A Constitutional Right to Marriage?

So what do we think about the district court ruling overturning California’s same-sex marriage ban? To my knowledge, this is the first time a court has asserted a federal constitutional right to marriage.

As a longtime supporter of getting government out of marriage licensing and of legal equality for same-sex and nonmonogamous relationships, I am nevertheless somewhat ambivalent about the decision, because a nationwide ban on same-sex marriage bans would undercut the meta-ideological argument for decentralization of policy-making on controversial moral issues: majorities in different jurisdictions could have their own policies, leaving more people content with the regime under which they live than they would be with a single nationwide rule. For the same reason, I would be ambivalent about a federal court overturning all state and local gun laws. Some human rights are so basic that there should be a minimum federal standard, but when it comes to same-sex relationships, civil unions afford exactly the same rights without the terminology.


6 thoughts on “A Constitutional Right to Marriage?

  1. Civil Unions do not afford exactly the same rights; to pick one example, civilly unioned persons may not file joint income tax returns like a married couple.

  2. Honestly, since the word “marriage” is so contentious in non-government circles, I’d favor eliminating the term in law and shifting all existing marriages to civil unions, with the same set of rights for everyone in one.

    I don’t think it’s going to happen; that contentiousness is often paired with tremendous entitlement. Still, when people make theological arguments about marriage, the logical conclusion is to remove the theological element from the law, replace it with a neutral idea and let the government grant rights to any set of people who wish to bind their lives together — which in my opinion should be extended be they romantically entwined or just roommates looking for tax and insurance boons.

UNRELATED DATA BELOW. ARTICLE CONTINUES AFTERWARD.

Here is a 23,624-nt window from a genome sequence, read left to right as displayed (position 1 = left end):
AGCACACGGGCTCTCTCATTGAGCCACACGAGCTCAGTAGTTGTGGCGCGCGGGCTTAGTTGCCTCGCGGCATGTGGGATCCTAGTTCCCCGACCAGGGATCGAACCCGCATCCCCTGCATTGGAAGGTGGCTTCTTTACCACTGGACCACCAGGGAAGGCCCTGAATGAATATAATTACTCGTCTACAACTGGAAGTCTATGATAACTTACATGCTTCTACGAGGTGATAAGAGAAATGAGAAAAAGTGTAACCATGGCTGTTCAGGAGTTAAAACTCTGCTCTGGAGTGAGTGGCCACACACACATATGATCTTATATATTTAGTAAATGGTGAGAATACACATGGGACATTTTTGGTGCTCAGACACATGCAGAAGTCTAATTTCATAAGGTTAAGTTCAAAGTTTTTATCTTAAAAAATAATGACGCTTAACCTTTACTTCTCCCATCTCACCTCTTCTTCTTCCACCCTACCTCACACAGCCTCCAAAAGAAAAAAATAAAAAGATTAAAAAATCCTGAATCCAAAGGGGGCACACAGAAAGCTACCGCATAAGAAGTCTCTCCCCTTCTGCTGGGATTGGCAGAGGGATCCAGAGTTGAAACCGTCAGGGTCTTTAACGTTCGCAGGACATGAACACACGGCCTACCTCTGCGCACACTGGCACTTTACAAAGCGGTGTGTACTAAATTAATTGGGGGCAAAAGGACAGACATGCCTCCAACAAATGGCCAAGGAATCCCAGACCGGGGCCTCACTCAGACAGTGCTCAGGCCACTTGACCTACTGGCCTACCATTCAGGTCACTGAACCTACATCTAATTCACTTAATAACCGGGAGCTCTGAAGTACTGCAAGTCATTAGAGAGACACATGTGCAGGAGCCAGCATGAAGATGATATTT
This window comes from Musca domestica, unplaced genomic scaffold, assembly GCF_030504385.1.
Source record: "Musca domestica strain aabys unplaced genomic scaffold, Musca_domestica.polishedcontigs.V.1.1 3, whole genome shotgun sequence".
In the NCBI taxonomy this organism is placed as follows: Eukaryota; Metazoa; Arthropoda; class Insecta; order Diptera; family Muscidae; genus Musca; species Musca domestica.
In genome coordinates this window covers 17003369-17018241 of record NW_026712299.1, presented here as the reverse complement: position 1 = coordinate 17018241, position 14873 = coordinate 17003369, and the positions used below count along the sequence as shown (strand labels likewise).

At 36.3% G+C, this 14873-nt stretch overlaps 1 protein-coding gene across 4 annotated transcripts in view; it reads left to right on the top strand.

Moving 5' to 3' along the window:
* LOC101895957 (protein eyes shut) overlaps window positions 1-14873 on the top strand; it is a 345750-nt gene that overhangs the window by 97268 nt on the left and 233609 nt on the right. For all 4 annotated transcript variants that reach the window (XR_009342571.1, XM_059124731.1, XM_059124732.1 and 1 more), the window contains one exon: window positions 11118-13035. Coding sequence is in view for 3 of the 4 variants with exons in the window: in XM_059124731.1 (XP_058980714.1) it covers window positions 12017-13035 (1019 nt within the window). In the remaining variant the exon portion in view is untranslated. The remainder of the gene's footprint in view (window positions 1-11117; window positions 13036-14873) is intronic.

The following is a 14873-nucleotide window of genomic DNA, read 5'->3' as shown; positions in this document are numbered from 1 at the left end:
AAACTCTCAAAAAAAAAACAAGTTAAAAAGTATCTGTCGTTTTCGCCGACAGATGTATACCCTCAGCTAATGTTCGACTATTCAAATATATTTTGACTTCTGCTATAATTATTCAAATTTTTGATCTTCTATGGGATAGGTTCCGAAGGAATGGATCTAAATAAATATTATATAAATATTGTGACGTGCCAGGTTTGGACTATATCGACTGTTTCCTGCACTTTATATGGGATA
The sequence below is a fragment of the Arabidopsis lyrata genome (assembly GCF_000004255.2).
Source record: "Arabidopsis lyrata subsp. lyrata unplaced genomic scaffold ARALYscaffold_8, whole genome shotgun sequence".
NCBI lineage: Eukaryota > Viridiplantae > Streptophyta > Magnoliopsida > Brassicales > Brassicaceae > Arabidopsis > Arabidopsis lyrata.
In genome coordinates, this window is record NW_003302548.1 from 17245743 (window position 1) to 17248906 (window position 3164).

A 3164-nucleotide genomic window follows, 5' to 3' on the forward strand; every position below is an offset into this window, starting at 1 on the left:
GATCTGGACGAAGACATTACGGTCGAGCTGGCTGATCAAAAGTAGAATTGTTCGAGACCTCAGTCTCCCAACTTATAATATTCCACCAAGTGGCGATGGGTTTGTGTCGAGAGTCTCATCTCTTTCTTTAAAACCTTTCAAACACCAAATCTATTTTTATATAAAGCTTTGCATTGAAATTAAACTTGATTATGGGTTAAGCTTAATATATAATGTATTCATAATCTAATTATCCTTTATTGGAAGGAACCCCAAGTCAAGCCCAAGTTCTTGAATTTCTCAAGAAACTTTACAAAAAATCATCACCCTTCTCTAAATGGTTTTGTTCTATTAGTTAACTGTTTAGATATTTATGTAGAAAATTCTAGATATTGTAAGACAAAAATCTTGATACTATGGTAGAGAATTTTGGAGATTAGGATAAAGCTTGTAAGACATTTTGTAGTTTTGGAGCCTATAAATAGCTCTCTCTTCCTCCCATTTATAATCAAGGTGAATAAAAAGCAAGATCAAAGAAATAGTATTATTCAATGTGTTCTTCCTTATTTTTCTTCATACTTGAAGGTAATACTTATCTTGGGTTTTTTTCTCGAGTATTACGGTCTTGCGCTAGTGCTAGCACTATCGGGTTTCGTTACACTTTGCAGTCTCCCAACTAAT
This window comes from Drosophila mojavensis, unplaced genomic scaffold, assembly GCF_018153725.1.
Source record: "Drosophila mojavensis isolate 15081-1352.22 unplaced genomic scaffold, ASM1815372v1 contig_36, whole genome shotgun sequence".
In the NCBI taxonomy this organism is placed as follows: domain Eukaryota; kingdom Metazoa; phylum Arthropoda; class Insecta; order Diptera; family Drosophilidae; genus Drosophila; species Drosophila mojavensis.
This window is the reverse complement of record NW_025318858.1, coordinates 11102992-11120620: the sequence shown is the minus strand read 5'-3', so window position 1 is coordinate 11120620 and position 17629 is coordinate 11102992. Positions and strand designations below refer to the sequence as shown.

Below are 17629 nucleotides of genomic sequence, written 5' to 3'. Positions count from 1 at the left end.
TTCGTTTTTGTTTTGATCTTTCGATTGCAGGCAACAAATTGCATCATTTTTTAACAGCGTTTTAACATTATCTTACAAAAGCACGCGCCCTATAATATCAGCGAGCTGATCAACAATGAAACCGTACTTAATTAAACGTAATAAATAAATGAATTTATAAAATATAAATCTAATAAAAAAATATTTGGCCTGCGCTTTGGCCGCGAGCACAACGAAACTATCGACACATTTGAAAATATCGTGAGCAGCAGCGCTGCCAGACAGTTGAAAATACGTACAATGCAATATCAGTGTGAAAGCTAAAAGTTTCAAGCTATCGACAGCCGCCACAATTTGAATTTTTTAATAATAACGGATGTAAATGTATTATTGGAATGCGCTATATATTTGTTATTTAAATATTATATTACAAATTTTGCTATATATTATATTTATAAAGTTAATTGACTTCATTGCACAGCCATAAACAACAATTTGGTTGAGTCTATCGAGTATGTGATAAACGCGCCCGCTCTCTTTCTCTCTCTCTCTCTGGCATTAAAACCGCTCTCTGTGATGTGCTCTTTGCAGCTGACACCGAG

3. As it stands, though, Bill is right: civil unions in their current form (in any state I’m aware of that has them, anyway) are inadequate even to the dubious task of maintaining a “separate but equal” status.

  4. Interesting. Now, wouldn’t federal tax treatment still be unfair to same-sex married couples because of DOMA? I honestly don’t know. Part of the rationale behind the judge’s decision was precisely that same-sex marriage represented merely a minor, terminological change in the law, but a valuable one because of its emotional symbolism (pp. 80-83 of the decision).

  5. Err.. Loving v. Virginia found a federal constitutional right to marriage. “[T]he decision to marry is a fundamental right under Zablocki v. Redhail, 434 U.S. 374 (1978), and Loving v. Virginia, 388 U.S. 1 (1967).” Turner v. Safley, 482 U.S. 78, 95 (1987).

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